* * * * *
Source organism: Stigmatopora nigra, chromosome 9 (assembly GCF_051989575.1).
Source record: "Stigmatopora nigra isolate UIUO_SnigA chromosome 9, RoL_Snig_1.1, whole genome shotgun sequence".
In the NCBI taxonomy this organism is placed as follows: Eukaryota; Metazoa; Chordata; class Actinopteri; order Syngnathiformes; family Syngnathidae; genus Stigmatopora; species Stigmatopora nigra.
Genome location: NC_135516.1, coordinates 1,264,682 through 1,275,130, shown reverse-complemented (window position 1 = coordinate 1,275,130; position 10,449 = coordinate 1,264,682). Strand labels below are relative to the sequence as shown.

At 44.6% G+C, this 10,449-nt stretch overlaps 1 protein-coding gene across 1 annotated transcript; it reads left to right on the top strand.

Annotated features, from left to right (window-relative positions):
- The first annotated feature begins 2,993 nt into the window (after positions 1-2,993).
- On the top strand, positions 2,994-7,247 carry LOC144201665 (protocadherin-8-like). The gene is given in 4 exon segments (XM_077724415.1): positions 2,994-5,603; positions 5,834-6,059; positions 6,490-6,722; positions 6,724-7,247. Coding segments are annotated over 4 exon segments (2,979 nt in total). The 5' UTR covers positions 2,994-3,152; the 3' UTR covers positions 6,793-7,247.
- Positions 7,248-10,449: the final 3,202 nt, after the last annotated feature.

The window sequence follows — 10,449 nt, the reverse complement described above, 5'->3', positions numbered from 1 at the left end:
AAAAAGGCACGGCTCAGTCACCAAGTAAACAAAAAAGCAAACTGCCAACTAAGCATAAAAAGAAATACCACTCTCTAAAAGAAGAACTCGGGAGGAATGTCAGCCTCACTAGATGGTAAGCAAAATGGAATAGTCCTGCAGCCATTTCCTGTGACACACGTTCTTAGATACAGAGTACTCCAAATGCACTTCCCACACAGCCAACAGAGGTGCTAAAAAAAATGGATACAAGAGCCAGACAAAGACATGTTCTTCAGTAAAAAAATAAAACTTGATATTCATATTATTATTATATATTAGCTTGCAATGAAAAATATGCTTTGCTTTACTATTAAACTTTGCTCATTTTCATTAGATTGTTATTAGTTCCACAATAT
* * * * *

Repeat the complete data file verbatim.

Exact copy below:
Source organism: Stigmatopora nigra, chromosome 9 (assembly GCF_051989575.1).
Source record: "Stigmatopora nigra isolate UIUO_SnigA chromosome 9, RoL_Snig_1.1, whole genome shotgun sequence".
In the NCBI taxonomy this organism is placed as follows: Eukaryota; Metazoa; Chordata; class Actinopteri; order Syngnathiformes; family Syngnathidae; genus Stigmatopora; species Stigmatopora nigra.
Genome location: NC_135516.1, coordinates 1,264,682 through 1,275,130, shown reverse-complemented (window position 1 = coordinate 1,275,130; position 10,449 = coordinate 1,264,682). Strand labels below are relative to the sequence as shown.

At 44.6% G+C, this 10,449-nt stretch overlaps 1 protein-coding gene across 1 annotated transcript; it reads left to right on the top strand.

Annotated features, from left to right (window-relative positions):
- The first annotated feature begins 2,993 nt into the window (after positions 1-2,993).
- On the top strand, positions 2,994-7,247 carry LOC144201665 (protocadherin-8-like). The gene is given in 4 exon segments (XM_077724415.1): positions 2,994-5,603; positions 5,834-6,059; positions 6,490-6,722; positions 6,724-7,247. Coding segments are annotated over 4 exon segments (2,979 nt in total). The 5' UTR covers positions 2,994-3,152; the 3' UTR covers positions 6,793-7,247.
- Positions 7,248-10,449: the final 3,202 nt, after the last annotated feature.

The window sequence follows — 10,449 nt, the reverse complement described above, 5'->3', positions numbered from 1 at the left end:
AAAAAGGCACGGCTCAGTCACCAAGTAAACAAAAAAGCAAACTGCCAACTAAGCATAAAAAGAAATACCACTCTCTAAAAGAAGAACTCGGGAGGAATGTCAGCCTCACTAGATGGTAAGCAAAATGGAATAGTCCTGCAGCCATTTCCTGTGACACACGTTCTTAGATACAGAGTACTCCAAATGCACTTCCCACACAGCCAACAGAGGTGCTAAAAAAAATGGATACAAGAGCCAGACAAAGACATGTTCTTCAGTAAAAAAATAAAACTTGATATTCATATTATTATTATATATTAGCTTGCAATGAAAAATATGCTTTGCTTTACTATTAAACTTTGCTCATTTTCATTAGATTGTTATTAGTTCCACAATAT